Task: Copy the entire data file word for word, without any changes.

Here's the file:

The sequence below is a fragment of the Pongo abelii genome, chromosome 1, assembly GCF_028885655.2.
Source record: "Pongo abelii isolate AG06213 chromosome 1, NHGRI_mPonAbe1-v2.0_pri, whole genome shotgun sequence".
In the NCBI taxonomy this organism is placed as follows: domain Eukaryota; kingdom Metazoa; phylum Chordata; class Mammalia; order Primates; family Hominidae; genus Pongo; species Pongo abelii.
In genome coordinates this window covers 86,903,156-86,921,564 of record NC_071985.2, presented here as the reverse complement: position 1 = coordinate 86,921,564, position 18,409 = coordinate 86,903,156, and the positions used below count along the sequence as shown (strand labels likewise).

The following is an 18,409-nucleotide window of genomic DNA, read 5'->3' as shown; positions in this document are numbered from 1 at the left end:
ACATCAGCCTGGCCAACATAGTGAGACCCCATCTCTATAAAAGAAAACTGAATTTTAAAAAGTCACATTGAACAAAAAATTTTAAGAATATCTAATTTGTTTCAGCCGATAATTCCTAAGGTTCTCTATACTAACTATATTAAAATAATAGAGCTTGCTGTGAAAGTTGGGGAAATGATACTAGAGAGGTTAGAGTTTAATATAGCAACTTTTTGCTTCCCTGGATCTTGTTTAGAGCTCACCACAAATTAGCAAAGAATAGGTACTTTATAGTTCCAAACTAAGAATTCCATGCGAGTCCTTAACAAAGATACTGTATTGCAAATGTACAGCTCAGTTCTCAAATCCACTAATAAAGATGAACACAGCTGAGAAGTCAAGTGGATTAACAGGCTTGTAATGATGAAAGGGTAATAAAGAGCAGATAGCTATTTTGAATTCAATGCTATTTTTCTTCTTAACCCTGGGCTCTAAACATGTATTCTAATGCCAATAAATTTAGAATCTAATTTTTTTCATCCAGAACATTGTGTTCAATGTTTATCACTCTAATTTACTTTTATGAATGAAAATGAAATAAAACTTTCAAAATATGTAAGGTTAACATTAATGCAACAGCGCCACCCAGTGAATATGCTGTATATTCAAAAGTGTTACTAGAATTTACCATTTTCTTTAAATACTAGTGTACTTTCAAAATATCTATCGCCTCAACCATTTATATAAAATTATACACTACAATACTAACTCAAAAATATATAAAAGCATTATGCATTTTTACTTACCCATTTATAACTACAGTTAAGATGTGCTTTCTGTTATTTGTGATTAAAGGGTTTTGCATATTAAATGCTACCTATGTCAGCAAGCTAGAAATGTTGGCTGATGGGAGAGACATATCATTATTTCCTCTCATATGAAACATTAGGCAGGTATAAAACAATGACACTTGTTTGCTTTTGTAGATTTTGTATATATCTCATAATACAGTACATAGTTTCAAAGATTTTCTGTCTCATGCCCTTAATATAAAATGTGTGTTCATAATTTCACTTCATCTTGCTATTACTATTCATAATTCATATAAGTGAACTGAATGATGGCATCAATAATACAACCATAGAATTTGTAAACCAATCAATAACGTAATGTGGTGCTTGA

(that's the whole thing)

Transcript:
The sequence below is a fragment of the Pongo abelii genome, chromosome 1, assembly GCF_028885655.2.
Source record: "Pongo abelii isolate AG06213 chromosome 1, NHGRI_mPonAbe1-v2.0_pri, whole genome shotgun sequence".
In the NCBI taxonomy this organism is placed as follows: domain Eukaryota; kingdom Metazoa; phylum Chordata; class Mammalia; order Primates; family Hominidae; genus Pongo; species Pongo abelii.
In genome coordinates this window covers 86,903,156-86,921,564 of record NC_071985.2, presented here as the reverse complement: position 1 = coordinate 86,921,564, position 18,409 = coordinate 86,903,156, and the positions used below count along the sequence as shown (strand labels likewise).

The following is an 18,409-nucleotide window of genomic DNA, read 5'->3' as shown; positions in this document are numbered from 1 at the left end:
ACATCAGCCTGGCCAACATAGTGAGACCCCATCTCTATAAAAGAAAACTGAATTTTAAAAAGTCACATTGAACAAAAAATTTTAAGAATATCTAATTTGTTTCAGCCGATAATTCCTAAGGTTCTCTATACTAACTATATTAAAATAATAGAGCTTGCTGTGAAAGTTGGGGAAATGATACTAGAGAGGTTAGAGTTTAATATAGCAACTTTTTGCTTCCCTGGATCTTGTTTAGAGCTCACCACAAATTAGCAAAGAATAGGTACTTTATAGTTCCAAACTAAGAATTCCATGCGAGTCCTTAACAAAGATACTGTATTGCAAATGTACAGCTCAGTTCTCAAATCCACTAATAAAGATGAACACAGCTGAGAAGTCAAGTGGATTAACAGGCTTGTAATGATGAAAGGGTAATAAAGAGCAGATAGCTATTTTGAATTCAATGCTATTTTTCTTCTTAACCCTGGGCTCTAAACATGTATTCTAATGCCAATAAATTTAGAATCTAATTTTTTTCATCCAGAACATTGTGTTCAATGTTTATCACTCTAATTTACTTTTATGAATGAAAATGAAATAAAACTTTCAAAATATGTAAGGTTAACATTAATGCAACAGCGCCACCCAGTGAATATGCTGTATATTCAAAAGTGTTACTAGAATTTACCATTTTCTTTAAATACTAGTGTACTTTCAAAATATCTATCGCCTCAACCATTTATATAAAATTATACACTACAATACTAACTCAAAAATATATAAAAGCATTATGCATTTTTACTTACCCATTTATAACTACAGTTAAGATGTGCTTTCTGTTATTTGTGATTAAAGGGTTTTGCATATTAAATGCTACCTATGTCAGCAAGCTAGAAATGTTGGCTGATGGGAGAGACATATCATTATTTCCTCTCATATGAAACATTAGGCAGGTATAAAACAATGACACTTGTTTGCTTTTGTAGATTTTGTATATATCTCATAATACAGTACATAGTTTCAAAGATTTTCTGTCTCATGCCCTTAATATAAAATGTGTGTTCATAATTTCACTTCATCTTGCTATTACTATTCATAATTCATATAAGTGAACTGAATGATGGCATCAATAATACAACCATAGAATTTGTAAACCAATCAATAACGTAATGTGGTGCTTGA